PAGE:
I am a PhD trained nurse with a background in oncology symptom science. My doctoral training focused on quantitative research and secondary data analysis of persistent symptoms in female cancer survivors. During my predoctoral education, I also gained extensive experience in qualitative interviewing and conducted over 200 qualitative semi-structured interviews assessing symptom experience, functional status, and quality of life in cancer survivors. During my first year at VAQS, I focused on a breast cancer screening QI project at the VA, a community-based project working with lay navigators and underserved breast cancer survivors, a qualitative study of older patients with metastatic lung cancer, and publications on symptoms in cancer survivors. 

Fun Facts:

What are you happiest doing, when you’re not working?

  • Spending time with family
  • Hiking through the SF Bay Area hills
  • Drinking wine and listening to music while cooking
  • Reading an engaging novel

What are some causes you care about?

  • Programs that focus on equality in education in healthcare
  • Integration of integrative health for patients with chronic conditions and their families/caregivers
  • Environmental advocacy

What would your back-up career be?

  • Working at my favorite worker-owned, cooperative bakery in Oakland!!

 

Anna Oh

Anna Oh, BSN, MSN, MPH

Anna.Oh@ucsf.edu
Track: VA Quality Scholars Program
Graduate School: University of California, San Francisco (UCSF) School of Nursing

Bio

A Bay Area native, Anna completed her undergraduate studies at Wellesley College and master’s studies in nursing and public health at Johns Hopkins. Anna will receive her PhD in nursing with a focus on health policy from UCSF in August 2019. Anna has worked in both inpatient and outpatient settings as a nurse in neurosciences, hematology oncology, and clinical services research.

Anna wants to apply her clinical and research background in outcomes research and program evaluation to maintain and improve the health and quality of life in community-residing older adults and make tangible, sustainable improvements in the delivery of and access to health care services.   

Fun Facts:

What’s the best advice you’ve ever heard?

Have the courage to live a life true to yourself, not the life others expect of you.

Who is someone you admire, and why?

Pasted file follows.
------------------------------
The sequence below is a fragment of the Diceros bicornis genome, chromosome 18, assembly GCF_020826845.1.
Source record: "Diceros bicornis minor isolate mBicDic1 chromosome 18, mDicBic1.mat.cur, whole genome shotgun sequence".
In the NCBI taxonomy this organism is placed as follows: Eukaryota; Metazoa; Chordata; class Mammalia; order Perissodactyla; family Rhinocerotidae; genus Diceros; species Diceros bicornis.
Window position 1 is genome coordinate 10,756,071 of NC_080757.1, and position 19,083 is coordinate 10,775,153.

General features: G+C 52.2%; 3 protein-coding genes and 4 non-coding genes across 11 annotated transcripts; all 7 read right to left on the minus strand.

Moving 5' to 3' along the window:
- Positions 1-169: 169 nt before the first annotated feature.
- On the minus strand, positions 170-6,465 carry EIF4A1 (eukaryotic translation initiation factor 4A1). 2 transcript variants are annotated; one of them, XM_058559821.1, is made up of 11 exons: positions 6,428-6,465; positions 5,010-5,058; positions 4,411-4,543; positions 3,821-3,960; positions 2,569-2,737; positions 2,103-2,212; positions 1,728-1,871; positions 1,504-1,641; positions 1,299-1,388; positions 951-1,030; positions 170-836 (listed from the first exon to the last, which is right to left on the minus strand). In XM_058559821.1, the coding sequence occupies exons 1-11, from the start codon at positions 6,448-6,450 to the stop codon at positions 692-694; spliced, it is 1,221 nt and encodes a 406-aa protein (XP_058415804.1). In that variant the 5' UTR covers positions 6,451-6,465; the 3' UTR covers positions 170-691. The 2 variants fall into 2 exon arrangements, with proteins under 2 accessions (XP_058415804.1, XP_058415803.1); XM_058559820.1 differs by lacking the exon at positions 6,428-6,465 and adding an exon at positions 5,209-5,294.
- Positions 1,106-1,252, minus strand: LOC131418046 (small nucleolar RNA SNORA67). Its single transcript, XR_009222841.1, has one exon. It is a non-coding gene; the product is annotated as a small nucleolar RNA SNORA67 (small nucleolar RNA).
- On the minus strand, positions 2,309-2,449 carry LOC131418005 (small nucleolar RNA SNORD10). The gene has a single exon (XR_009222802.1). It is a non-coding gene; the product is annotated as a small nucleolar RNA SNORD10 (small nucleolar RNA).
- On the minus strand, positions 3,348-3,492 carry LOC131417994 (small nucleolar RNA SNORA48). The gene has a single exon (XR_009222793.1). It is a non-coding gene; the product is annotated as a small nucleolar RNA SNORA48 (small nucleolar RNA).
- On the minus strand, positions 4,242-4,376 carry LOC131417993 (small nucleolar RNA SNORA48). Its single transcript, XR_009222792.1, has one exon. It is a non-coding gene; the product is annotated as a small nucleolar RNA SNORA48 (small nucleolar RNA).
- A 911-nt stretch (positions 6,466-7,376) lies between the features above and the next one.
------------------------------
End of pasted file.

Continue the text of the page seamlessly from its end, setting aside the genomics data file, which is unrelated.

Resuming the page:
Leana Wen. An intelligent, articulate, and thoughtful woman dedicated to improving health outcomes and access to health care for vulnerable and underserved populations

Do you have any skills or talents that most people don’t know about you?

Oboe player, competitive figure skater, flying trapeze.

 

Joanna Sells

Joanna R. Sells, M.S., Ph.D.

[email protected]
Track: VA Quality Scholars Program
Specialty: Addiction and chronic pain
Graduate School: Uniformed Services University Medical & Clinical Psychology Program
Internship: San Francisco VA Health Care System Clinical Psychology Doctoral Internship

Bio

Originally from Calgary, Alberta, Joanna has seen how systems in both Canada and the U.S. can serve the public good and is passionate about improving them.  Following the completion of her B.A. in Psychology from American University, she worked in non-profits supporting people with serious mental illness and conducted cultural diversity studies at the University of Southern California.  She was then awarded a research fellowship at the National Institutes of Health where she spent two years coordinating an inpatient clinical trial to treat comorbid alcohol use disorder and post-traumatic stress disorder.  Following her work at NIH, she completed her M.S. and Ph.D. in clinical psychology at the Uniformed Services University in Bethesda, MD.  During graduate school, Joanna completed an internship in the Office of National Drug Control Policy under President Obama.  She has published and presented articles that promote student engagement in policy. Her dissertation was an NIH F31 funded collaboration with investigators at the National Institute on Alcohol Abuse and Alcoholism using smartphones to examine impaired control in binge drinking.  Joanna enjoys playing soccer, hiking, and cooking vegetarian treats with her husband, Kyle.

Fun Facts:

What are you happiest doing, when you’re not working?

Walking on the beach, bicycling through Golden Gate Park, or traveling.

What’s the best advice you’ve ever heard?

 “Life is what happens while you’re making plans”

What would your back-up career be?

Travel writer